City resources to help you get your ideas off the cocktail napkin and into the world
So you have a brilliant idea for a product.
Now what? Having navigated the tricky worlds of finance, manufacturing and distribution, Joshua Brassé founded Ideacious with the aim of minimizing the steps between “Eureka!” and “Sold.” Walk into his office at Queen and John on any given day and you’ll see a team of industrial designers and account managers matching new talent with drafting experts and prototyping services, as well as getting the work of established local designers—such as Rob Southcott’s made-in-steel, paper airplane-like coat hooks and Tristan Zimmermann’s ceramic iPod sound-enhancing Phonofone III—engineered, produced and sold. Online sales and pledges drive production; revenue is split by those involved. Ideacious has recently launched a number of its own creations—including a tall, reclaimed-hickory bookcase with built-in ladder—and regularly hosts design competitions in order to uncover fresh creative types. ideacious.com
Alternate Routes: Four other places to learn new techniques and put your skills to use.
1. Crash Course
Prerequisite: An open mind
Non-profit Harbourfront Centre has inspired the design-inclined for over 30 years. Lectures led by artists and designers are scheduled regularly, as are affordable, hands-on workshops ranging from social media 101 to bookmaking. Just a stroll past the professional metal, textile, glass and ceramic studio incites creativity. harbourfrontcentre.com
Prerequisite: Big heart, handy with a hammer
Those with hand-tool prowess might consider lending their skills to the upgrading of city housing. Public Displays of Affection (PDA) revives community projects by engaging the neighbourhood as well as skilled professionals, student designers and volunteers. Current projects include making furniture for and redesigning the interiors of housing complexes in Regent Park and Etobicoke. heckhome.com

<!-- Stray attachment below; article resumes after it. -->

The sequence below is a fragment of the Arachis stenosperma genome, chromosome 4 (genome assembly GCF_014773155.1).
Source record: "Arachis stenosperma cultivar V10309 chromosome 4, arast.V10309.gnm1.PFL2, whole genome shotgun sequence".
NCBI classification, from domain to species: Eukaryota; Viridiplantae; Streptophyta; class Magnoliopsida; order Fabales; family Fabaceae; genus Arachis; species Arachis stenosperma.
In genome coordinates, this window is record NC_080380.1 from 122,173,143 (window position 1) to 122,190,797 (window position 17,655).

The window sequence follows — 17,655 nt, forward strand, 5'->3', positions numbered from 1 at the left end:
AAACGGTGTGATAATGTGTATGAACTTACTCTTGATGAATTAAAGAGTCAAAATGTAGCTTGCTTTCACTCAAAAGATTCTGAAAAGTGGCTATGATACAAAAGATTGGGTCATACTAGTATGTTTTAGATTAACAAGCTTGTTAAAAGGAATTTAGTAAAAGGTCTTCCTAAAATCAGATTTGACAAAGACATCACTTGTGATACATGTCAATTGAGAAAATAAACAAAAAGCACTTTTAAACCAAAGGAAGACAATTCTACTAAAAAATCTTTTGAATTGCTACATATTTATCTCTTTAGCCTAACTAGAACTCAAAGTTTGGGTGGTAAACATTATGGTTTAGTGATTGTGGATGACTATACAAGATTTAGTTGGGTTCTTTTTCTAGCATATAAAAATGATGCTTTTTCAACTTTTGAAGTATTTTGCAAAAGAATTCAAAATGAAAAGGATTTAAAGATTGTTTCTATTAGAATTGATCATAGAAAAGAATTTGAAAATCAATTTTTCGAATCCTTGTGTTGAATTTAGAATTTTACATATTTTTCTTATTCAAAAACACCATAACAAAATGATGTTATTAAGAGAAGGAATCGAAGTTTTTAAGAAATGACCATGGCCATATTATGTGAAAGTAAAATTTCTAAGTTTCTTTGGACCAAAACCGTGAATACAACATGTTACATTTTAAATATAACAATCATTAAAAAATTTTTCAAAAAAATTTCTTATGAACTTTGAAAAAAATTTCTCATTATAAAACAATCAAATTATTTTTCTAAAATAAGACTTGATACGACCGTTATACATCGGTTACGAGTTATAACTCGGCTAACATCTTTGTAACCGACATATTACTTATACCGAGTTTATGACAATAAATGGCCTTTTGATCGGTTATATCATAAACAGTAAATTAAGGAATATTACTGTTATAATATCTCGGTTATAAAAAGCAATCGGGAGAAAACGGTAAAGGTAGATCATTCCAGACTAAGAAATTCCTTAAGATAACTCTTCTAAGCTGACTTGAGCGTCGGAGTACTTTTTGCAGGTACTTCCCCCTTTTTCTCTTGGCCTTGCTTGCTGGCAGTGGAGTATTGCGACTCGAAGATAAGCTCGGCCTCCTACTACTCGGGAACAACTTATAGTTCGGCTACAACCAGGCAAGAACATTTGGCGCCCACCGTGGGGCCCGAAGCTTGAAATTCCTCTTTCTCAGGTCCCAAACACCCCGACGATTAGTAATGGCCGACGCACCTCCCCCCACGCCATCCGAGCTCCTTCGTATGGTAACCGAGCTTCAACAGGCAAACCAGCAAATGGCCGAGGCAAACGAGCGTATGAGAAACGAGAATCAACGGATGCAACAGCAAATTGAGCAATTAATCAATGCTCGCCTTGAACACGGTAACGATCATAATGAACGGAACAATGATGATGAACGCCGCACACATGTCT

Prerequisite: Readiness for the tech-frontier
Take your future-forward ideas to another level by exploring the world of technology. InterAccess – an artist-run, advanced-skill centre – provides hands-on training with high-tech equipment. Workshops range from fashioning clothes with digital messages (“Wearable Technologies”) to realizing Adobe Illustrator designs in wood (“Laser-Cutting”). interaccess.org
4. Work Site
Prerequisite: Collaborative spirit
Lack the elbow room and equipment it takes to build your ideas? Site3, a co-op space, provides artists, product designers and technologists with the resources they need to get things done. Members can access rapid prototype machines and a fully equipped wood shop or attend seminars to brush up on welding and mould-making skills. site3.ca
Originally published in our Fall 2011 issue.